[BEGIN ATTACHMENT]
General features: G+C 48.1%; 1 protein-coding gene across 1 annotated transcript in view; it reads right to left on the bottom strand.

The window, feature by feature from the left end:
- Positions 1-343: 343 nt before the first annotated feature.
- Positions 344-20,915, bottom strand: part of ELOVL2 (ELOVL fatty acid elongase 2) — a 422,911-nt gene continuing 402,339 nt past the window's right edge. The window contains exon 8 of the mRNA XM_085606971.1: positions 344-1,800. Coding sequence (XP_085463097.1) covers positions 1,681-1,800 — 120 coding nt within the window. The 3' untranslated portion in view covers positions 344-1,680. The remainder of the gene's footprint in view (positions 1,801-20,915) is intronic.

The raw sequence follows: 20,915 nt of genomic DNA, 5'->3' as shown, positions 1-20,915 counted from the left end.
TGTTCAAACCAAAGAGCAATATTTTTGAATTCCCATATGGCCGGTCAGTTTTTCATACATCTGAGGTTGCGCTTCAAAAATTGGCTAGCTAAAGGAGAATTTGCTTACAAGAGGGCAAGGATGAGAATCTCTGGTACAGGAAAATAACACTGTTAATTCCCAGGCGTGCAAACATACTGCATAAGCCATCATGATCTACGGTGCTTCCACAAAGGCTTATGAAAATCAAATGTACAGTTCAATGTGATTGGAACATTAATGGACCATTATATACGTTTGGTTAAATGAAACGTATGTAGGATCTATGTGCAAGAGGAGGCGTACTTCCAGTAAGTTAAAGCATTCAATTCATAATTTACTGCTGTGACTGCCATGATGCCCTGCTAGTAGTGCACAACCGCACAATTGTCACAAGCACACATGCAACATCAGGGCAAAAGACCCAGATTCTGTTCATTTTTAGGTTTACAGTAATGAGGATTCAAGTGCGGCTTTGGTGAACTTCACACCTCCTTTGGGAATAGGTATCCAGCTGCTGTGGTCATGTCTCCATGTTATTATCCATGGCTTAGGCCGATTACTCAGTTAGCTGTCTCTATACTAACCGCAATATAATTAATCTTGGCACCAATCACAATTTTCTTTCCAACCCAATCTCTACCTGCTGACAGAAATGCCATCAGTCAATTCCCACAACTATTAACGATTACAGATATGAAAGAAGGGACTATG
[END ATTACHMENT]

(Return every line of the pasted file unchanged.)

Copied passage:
General features: G+C 48.1%; 1 protein-coding gene across 1 annotated transcript in view; it reads right to left on the bottom strand.

The window, feature by feature from the left end:
- Positions 1-343: 343 nt before the first annotated feature.
- Positions 344-20,915, bottom strand: part of ELOVL2 (ELOVL fatty acid elongase 2) — a 422,911-nt gene continuing 402,339 nt past the window's right edge. The window contains exon 8 of the mRNA XM_085606971.1: positions 344-1,800. Coding sequence (XP_085463097.1) covers positions 1,681-1,800 — 120 coding nt within the window. The 3' untranslated portion in view covers positions 344-1,680. The remainder of the gene's footprint in view (positions 1,801-20,915) is intronic.

The raw sequence follows: 20,915 nt of genomic DNA, 5'->3' as shown, positions 1-20,915 counted from the left end.
TGTTCAAACCAAAGAGCAATATTTTTGAATTCCCATATGGCCGGTCAGTTTTTCATACATCTGAGGTTGCGCTTCAAAAATTGGCTAGCTAAAGGAGAATTTGCTTACAAGAGGGCAAGGATGAGAATCTCTGGTACAGGAAAATAACACTGTTAATTCCCAGGCGTGCAAACATACTGCATAAGCCATCATGATCTACGGTGCTTCCACAAAGGCTTATGAAAATCAAATGTACAGTTCAATGTGATTGGAACATTAATGGACCATTATATACGTTTGGTTAAATGAAACGTATGTAGGATCTATGTGCAAGAGGAGGCGTACTTCCAGTAAGTTAAAGCATTCAATTCATAATTTACTGCTGTGACTGCCATGATGCCCTGCTAGTAGTGCACAACCGCACAATTGTCACAAGCACACATGCAACATCAGGGCAAAAGACCCAGATTCTGTTCATTTTTAGGTTTACAGTAATGAGGATTCAAGTGCGGCTTTGGTGAACTTCACACCTCCTTTGGGAATAGGTATCCAGCTGCTGTGGTCATGTCTCCATGTTATTATCCATGGCTTAGGCCGATTACTCAGTTAGCTGTCTCTATACTAACCGCAATATAATTAATCTTGGCACCAATCACAATTTTCTTTCCAACCCAATCTCTACCTGCTGACAGAAATGCCATCAGTCAATTCCCACAACTATTAACGATTACAGATATGAAAGAAGGGACTATG